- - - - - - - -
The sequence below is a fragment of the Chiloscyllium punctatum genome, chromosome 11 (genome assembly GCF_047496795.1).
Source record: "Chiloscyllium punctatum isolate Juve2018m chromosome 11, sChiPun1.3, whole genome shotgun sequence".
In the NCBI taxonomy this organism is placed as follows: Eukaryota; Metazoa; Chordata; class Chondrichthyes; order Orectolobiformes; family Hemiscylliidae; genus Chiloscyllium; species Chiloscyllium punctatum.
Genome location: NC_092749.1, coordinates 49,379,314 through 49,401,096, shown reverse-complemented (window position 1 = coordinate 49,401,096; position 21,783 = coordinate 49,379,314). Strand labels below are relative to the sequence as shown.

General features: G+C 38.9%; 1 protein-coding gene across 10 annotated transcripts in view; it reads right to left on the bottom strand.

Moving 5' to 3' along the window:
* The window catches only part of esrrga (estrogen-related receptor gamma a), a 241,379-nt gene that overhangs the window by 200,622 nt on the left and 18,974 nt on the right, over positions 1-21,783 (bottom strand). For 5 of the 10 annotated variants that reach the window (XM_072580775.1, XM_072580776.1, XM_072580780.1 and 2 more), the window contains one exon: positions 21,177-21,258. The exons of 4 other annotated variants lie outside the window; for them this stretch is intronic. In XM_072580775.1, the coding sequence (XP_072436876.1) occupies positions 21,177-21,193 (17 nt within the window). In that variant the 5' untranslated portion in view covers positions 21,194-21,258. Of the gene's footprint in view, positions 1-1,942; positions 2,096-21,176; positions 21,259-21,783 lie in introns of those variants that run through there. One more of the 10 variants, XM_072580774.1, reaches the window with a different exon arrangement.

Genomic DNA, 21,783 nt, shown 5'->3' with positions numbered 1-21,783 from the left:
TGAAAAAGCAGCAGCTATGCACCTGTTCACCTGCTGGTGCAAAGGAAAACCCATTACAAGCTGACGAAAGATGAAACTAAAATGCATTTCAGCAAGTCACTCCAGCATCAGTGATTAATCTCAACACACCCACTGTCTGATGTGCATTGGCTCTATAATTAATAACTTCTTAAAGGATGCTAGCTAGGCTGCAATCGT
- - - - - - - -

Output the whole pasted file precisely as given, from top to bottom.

The sequence below is a fragment of the Chiloscyllium punctatum genome, chromosome 11 (genome assembly GCF_047496795.1).
Source record: "Chiloscyllium punctatum isolate Juve2018m chromosome 11, sChiPun1.3, whole genome shotgun sequence".
In the NCBI taxonomy this organism is placed as follows: Eukaryota; Metazoa; Chordata; class Chondrichthyes; order Orectolobiformes; family Hemiscylliidae; genus Chiloscyllium; species Chiloscyllium punctatum.
Genome location: NC_092749.1, coordinates 49,379,314 through 49,401,096, shown reverse-complemented (window position 1 = coordinate 49,401,096; position 21,783 = coordinate 49,379,314). Strand labels below are relative to the sequence as shown.

General features: G+C 38.9%; 1 protein-coding gene across 10 annotated transcripts in view; it reads right to left on the bottom strand.

Moving 5' to 3' along the window:
* The window catches only part of esrrga (estrogen-related receptor gamma a), a 241,379-nt gene that overhangs the window by 200,622 nt on the left and 18,974 nt on the right, over positions 1-21,783 (bottom strand). For 5 of the 10 annotated variants that reach the window (XM_072580775.1, XM_072580776.1, XM_072580780.1 and 2 more), the window contains one exon: positions 21,177-21,258. The exons of 4 other annotated variants lie outside the window; for them this stretch is intronic. In XM_072580775.1, the coding sequence (XP_072436876.1) occupies positions 21,177-21,193 (17 nt within the window). In that variant the 5' untranslated portion in view covers positions 21,194-21,258. Of the gene's footprint in view, positions 1-1,942; positions 2,096-21,176; positions 21,259-21,783 lie in introns of those variants that run through there. One more of the 10 variants, XM_072580774.1, reaches the window with a different exon arrangement.

Genomic DNA, 21,783 nt, shown 5'->3' with positions numbered 1-21,783 from the left:
TGAAAAAGCAGCAGCTATGCACCTGTTCACCTGCTGGTGCAAAGGAAAACCCATTACAAGCTGACGAAAGATGAAACTAAAATGCATTTCAGCAAGTCACTCCAGCATCAGTGATTAATCTCAACACACCCACTGTCTGATGTGCATTGGCTCTATAATTAATAACTTCTTAAAGGATGCTAGCTAGGCTGCAATCGT